Cray to Provide NOAA with Two AMD-Powered Supercomputers

By Tiffany Trader

February 24, 2020

Editor’s note: This article is the follow-up to our initial coverage. We’ve since got the system details, which we report on here. Also read our related coverage on NOAA’s AI strategy.

The United States’ National Oceanic and Atmospheric Administration (NOAA) last week announced plans for a major refresh of its operational weather forecasting supercomputers, part of a 10-year, $505.2 million program, which will secure two HPE Cray systems for NOAA’s National Weather Service to be fielded later this year and put into production in early 2022. The long runway gives the managed service provider, CSRA (a General Dynamics Information Technology company), about a year to get the equipment in place, configured and accepted, and then from February of 2021 to February of 2022, NOAA will transition its code base over from the current systems.

With this hardware upgrade, ongoing model enhancements and NOAA’s emerging Earth Prediction Innovation Center (EPIC), NOAA says the United States is keeping pace with other leading weather forecasting centers around the world. The prominence of the U.S. weather forecasting capabilities has at times been called into question, perhaps most notably when U.S. models stumbled while forecasting Hurricanes Sandy and Harvey.

The new supercomputing deployment represents a tripling of operational computational capacity for the U.S. weather forecasting agency.

Each identical Cray Shasta system spans 2,560 dual-socket nodes — housed in 10 cabinets — powered by second-gen AMD Epyc ‘Rome’ 64-core 7742 processors, connected by Cray’s Slingshot network. The total system memory per machine is 1.3 petabytes. Cray’s ClusterStor systems provide 26 petabytes of storage per site (a flash storage system with 614 terabytes of usable space and two HDD file systems with 12.5 petabytes of usable storage).

The peak theoretical performance of each Cray system is 12 petaflops, which combined with NOAA’s research and development machines brings the agency’s aggregate operational and research capacity to 40 peak petaflops. Shasta systems haven’t hit the Top500 list yet, but at a ballpark 80 percent Linpack efficiency, they’d be looking at a 25th place ranking on the current (Nov. 2019) list. As always though — and no more so than for weather prediction and storm forecasting — the only thing that matters is real-world performance. HPCwire spoke with some of the NOAA/NWS HPC team about what international leadership means to them.

“You can imagine there are a lot of different ways you can measure leadership,” said Brian Gross, director of Environmental Modeling Center for NOAA’s National Weather Service. “[You can] measure it by hurricane track, accuracy of the upper level flow, surface temperature anomalies… it really depends on what your application is. [Regarding] how good the model is, we’re always compared to some of the [leading] centers worldwide. And we actually work pretty closely with the other worldwide operational centers. We have scientific exchanges with the European Center, for example. So the idea that we’re in a fierce competition is kind of a weird one for us as we work with these folks on a pretty regular basis.”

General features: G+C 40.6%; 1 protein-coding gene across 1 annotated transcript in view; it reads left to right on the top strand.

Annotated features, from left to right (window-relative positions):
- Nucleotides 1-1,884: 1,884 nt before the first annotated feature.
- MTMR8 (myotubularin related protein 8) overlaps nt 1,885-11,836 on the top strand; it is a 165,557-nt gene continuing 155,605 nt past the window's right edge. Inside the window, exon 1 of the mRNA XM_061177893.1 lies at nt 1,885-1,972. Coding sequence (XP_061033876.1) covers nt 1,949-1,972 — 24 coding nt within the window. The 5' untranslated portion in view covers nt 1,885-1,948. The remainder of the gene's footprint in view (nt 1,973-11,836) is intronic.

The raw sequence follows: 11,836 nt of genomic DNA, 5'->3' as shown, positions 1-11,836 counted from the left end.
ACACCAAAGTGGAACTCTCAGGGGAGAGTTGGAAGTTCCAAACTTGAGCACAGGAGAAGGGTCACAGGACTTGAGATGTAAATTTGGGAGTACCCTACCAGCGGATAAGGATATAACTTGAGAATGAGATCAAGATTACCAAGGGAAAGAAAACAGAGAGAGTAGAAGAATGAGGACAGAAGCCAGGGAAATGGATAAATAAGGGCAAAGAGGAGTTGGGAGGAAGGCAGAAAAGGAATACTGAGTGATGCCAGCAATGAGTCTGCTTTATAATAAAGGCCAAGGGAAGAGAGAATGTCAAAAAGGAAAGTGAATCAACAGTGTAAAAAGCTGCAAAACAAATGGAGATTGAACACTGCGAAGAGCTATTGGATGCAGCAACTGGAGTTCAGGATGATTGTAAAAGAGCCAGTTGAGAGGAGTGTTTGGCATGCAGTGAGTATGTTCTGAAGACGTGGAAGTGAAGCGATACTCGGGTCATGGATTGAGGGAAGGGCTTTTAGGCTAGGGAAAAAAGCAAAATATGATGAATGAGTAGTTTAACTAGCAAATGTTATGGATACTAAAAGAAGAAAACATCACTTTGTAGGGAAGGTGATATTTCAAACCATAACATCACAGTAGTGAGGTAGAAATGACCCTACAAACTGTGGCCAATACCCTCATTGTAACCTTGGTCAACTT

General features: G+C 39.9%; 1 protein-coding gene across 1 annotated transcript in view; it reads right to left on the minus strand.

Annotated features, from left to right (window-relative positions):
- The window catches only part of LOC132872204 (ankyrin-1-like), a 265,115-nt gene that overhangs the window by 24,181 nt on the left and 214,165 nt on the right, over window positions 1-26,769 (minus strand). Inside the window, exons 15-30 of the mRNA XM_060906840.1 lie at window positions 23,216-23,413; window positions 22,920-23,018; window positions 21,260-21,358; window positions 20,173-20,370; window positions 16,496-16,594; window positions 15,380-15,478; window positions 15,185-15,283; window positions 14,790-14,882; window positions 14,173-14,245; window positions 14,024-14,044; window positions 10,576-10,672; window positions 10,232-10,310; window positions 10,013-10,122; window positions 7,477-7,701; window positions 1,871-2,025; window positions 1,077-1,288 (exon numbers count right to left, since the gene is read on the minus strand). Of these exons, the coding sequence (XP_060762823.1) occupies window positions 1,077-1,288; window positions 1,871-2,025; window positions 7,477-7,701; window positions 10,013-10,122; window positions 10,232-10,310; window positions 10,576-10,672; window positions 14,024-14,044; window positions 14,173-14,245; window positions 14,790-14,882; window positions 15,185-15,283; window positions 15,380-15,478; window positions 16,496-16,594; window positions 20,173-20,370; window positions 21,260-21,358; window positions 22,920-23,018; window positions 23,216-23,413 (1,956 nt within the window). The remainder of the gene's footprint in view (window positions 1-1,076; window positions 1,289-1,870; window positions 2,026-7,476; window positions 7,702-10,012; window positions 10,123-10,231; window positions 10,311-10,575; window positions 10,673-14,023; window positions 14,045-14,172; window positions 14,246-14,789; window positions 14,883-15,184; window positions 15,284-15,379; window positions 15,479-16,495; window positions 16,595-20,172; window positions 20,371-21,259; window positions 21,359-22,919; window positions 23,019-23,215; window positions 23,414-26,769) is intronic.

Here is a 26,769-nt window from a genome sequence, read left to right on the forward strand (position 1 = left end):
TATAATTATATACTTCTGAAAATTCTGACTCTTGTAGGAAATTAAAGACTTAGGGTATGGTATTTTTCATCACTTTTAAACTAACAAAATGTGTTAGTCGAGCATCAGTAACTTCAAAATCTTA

Photo of Luna courtesy NOAA (2016)

Housed at GDIT-managed facilities in Manassas, Virginia, and Phoenix, Arizona, the new Crays will replace eight smaller machines that comprise a heterogeneous mix of processor and cluster types. Moving to a unified architecture will streamline NOAA’s operations, while maintaining the weather center’s primary-plus-backup workflow (more on that below).

The outgoing equipment includes older IBM iDataplex gear, a pair of Cray XC40s (Luna and Surge), that were deployed  in 2016, and a pair of Dell systems (Mars and Venus) installed in 2018. The agency is currently adding additional Dell machines to update the iDataplex systems so they are maintainable for the final two years of the managed service contract (with IBM).

Recall that NOAA’s operational centers are still managed by IBM, which procured the Cray and Dell systems after its x86 business was transferred to Lenovo in 2014. That IBM contract is up in February of 2022, at which time, GDIT will take over.

The transition to a new managed service provider coincides with a change in filesystem technology. After about 20 years of being on GPFS, NOAA is switching its systems over to Lustre. The move should not be seen as reflecting NOAA’s preference for a given filesystem, rather the agency provided the specification for performance-based requirements for the contract and what it required in terms of availability (99 percent system availability) as part of the open bid process and let industry decide what the best fit was in terms of the total proposed solution. “We were essentially looking for what the best fit was for what the integrator could provide…[and] the best performance-per-dollar with the availability requirements that we require for operational use of the system,” David Michaud, director, Office of Central Processing for NOAA’s National Weather Service, told HPCwire.